The leaders of 90 major international corporations and organizations including Citigroup, General Electric, Rolls Royce, and Volvo have issued a joint statement that calls on the world's governments to put a price on carbon emissions, set new targets to reduce them, and enact bold policies to increase energy efficiency.
"Cost-efficient technologies exist today, and others could be developed and deployed, to improve energy efficiency and to help reduce emissions of CO2 and other greenhouse gases in major sectors of the global economy," the statement said. "Research indicates that heading off the very dangerous risks associated with doubling pre-industrial atmospheric concentrations of CO2, while an immense challenge, can be achieved at a reasonable cost.Also adding their voice of support was insurance giant Allianz SE, whose spokesperson said, "we expect it (global warming) to remain a top-tier issue for the insurance industry for many decades to come," and Alcoa, the world's largest aluminum producer insurance company.
"Of course, addressing climate change involves risks and costs. But much greater is the risk of failing to act," said Alain Belda, chairman and CEO of Alcoa, the world's leading producer of aluminum. "I am convinced that we can build a global plan of action on climate change in ways that create more economic opportunities than risks."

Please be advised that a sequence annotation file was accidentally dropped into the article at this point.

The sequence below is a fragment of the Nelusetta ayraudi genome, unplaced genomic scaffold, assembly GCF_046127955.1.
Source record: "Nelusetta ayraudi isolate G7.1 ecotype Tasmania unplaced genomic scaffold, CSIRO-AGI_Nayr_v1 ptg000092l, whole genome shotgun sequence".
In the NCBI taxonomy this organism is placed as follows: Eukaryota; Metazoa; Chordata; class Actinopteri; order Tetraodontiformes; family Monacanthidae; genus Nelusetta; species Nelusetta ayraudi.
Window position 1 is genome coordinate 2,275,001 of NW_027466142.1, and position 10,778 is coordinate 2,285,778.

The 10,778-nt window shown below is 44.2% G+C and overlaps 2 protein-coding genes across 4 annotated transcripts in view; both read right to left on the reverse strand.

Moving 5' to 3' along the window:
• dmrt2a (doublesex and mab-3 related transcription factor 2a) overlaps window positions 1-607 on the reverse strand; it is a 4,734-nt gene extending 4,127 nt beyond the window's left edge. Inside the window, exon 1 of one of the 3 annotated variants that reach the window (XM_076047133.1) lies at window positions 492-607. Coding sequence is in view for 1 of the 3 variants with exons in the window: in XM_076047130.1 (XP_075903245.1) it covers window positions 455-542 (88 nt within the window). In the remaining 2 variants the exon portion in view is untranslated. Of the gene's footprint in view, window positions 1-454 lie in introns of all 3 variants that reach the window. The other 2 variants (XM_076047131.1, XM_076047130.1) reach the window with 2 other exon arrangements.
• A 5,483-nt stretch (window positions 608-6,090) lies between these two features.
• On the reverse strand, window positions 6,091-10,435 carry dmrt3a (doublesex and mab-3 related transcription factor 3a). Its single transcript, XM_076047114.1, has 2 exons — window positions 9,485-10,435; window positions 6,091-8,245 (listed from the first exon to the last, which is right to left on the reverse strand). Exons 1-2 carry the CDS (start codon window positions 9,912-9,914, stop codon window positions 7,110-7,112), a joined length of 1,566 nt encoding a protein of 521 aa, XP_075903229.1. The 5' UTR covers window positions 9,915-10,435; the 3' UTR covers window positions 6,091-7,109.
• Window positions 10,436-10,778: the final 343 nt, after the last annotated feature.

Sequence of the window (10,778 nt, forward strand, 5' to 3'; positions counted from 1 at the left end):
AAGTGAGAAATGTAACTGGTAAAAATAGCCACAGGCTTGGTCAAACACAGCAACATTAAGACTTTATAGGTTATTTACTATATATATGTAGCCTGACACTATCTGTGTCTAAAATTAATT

In denying global warming, or refusing to do anything about it, the right wing is facing a growingly formidable opposition that now includes financial leaders, the insurance sector, major metal producers, chemical manufacturers, members of the automobile industry, top economists, the combined consensus of the world's scientific community, the environmental community, and certainly not least, the will of the world's citizens.
The fact that larger action against global warming has not taken place already is a testament to one thing - the overwhelming power of the petroleum industry. They and the political leaders they fund remain the world's biggest enemy in solving this problem.